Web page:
Parshuram is translating his knowledge of child trafficking networks to rural India. Working at the local panchayat (village government) level, he is influencing policies to support a system that will be a watchdog network for recovering missing girls. He is teaching rural villagers how to protect themselves from predatory traffickers and training Indian police officers, policymakers, and the media on issues associated with child and women trafficking. Odanadi also works with the legislative assembly and cabinet of ministers and serves as a resource to the Women and Child Welfare Department of the Karnataka government.

Parshuram has been effective in launching large-scale publicity campaigns through major press and media outlets for each achievement, whether it is a policy change, recovery, or exposure of another trafficking network. This use of media has publicly identified ex-servicemen, teachers, actresses, government workers, hotel managers, doctors, and lawyers as perpetrators. This exposure has illustrated the nuances of the flesh trade to the general public. Odanadi has also used the media to reduce the social stigma prostituted women face. As many as 22 women have been married at widely publicized ceremonies in the presence of leading personalities in the social sector.

Recovered girls and women can receive help and rehabilitation at Odanadi's Prayoga Patha home and counseling center. Located on a special land allotment from the Karnataka government in Mysore, the center provides shelter, education, and counseling to trafficking victims. Thirty percent of their students who had never received rudimentary education have passed the public education exam to be eligible to enter the mainstream school system. Many older victims are now leading independent, self-reliant lives as beauticians, tailors, and weavers. The center also rehabilitates trafficked boys who receive the same care and services. The National Rehabilitation Center for Children has recognized Prayoga Patha as a best practice and is replicating its model throughout the country.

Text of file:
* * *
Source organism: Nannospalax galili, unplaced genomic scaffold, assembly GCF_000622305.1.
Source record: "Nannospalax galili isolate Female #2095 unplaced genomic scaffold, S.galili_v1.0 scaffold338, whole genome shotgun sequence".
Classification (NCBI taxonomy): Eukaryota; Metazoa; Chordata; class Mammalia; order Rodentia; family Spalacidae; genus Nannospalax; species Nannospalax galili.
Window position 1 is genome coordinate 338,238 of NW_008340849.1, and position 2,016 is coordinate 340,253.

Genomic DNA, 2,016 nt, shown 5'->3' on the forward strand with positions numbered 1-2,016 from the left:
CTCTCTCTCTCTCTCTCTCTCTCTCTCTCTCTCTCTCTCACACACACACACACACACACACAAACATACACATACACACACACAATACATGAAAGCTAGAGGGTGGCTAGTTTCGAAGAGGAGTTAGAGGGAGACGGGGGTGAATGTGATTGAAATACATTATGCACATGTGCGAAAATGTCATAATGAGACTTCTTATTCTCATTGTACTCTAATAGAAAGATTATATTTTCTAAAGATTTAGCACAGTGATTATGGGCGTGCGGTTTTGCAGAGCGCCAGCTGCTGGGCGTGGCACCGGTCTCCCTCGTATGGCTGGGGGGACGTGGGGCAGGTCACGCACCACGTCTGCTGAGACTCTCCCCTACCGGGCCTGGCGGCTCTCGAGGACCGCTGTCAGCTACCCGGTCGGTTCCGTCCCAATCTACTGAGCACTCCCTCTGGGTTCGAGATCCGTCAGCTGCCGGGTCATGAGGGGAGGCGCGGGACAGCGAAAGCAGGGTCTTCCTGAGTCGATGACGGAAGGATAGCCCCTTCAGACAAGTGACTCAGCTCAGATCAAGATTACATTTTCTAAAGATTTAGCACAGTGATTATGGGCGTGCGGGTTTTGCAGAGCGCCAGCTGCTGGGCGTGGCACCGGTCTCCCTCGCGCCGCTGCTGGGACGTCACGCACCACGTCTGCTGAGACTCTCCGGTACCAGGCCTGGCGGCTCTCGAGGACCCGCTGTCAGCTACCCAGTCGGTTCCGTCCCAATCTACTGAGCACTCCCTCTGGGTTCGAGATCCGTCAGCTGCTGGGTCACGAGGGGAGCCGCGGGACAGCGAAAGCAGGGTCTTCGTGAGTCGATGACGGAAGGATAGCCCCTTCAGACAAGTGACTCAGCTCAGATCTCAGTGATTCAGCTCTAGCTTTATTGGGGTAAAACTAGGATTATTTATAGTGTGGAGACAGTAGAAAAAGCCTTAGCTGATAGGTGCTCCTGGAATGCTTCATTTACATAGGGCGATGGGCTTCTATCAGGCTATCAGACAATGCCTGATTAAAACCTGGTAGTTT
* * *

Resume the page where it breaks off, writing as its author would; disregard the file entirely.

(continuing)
As his work has spread to various cities of Karnataka, Parshuram has gained national recognition. He is leveraging this by collaborating with other child-trafficking organizations in the country and is working with rural-based organizations to reach more people and further the cause.


Parshuram grew up as the son of an alcoholic and a victim of childhood sexual abuse. In college he encountered a situation that changed his perspective on life. Upon witnessing the abuse of a fellow female classmate, Parshuram angrily confronted the culprit and reported the incident to the college principal. The perpetrator's expulsion from the college was a turning point for Parshuram, helping him to think more optimistically.

During his postgraduate studies, Parshuram made his first moves in the social justice arena by mobilizing a student organization as an alternative to the caste-based student groups of the time. His organization staged plays and led issue-based campaigns, like one on saving a lake in Mysore.

As a freelance journalist, Parshuram met Radhamma, a trafficked street prostitute. She opened his eyes to the miserable plight of prostituted women and became his mentor, inspiring him to take up his cause. Parshuram and a graduate school classmate undertook a 10-month pilot study–"Body for a Meal"–on socioeconomic conditions of prostituted women. In his fight against forced prostitution, Parshuram and his colleagues regularly face physical danger from their opponents. Radhamma was beaten to death in 1997; Parshuram has been hospitalized many times, but he is never deterred.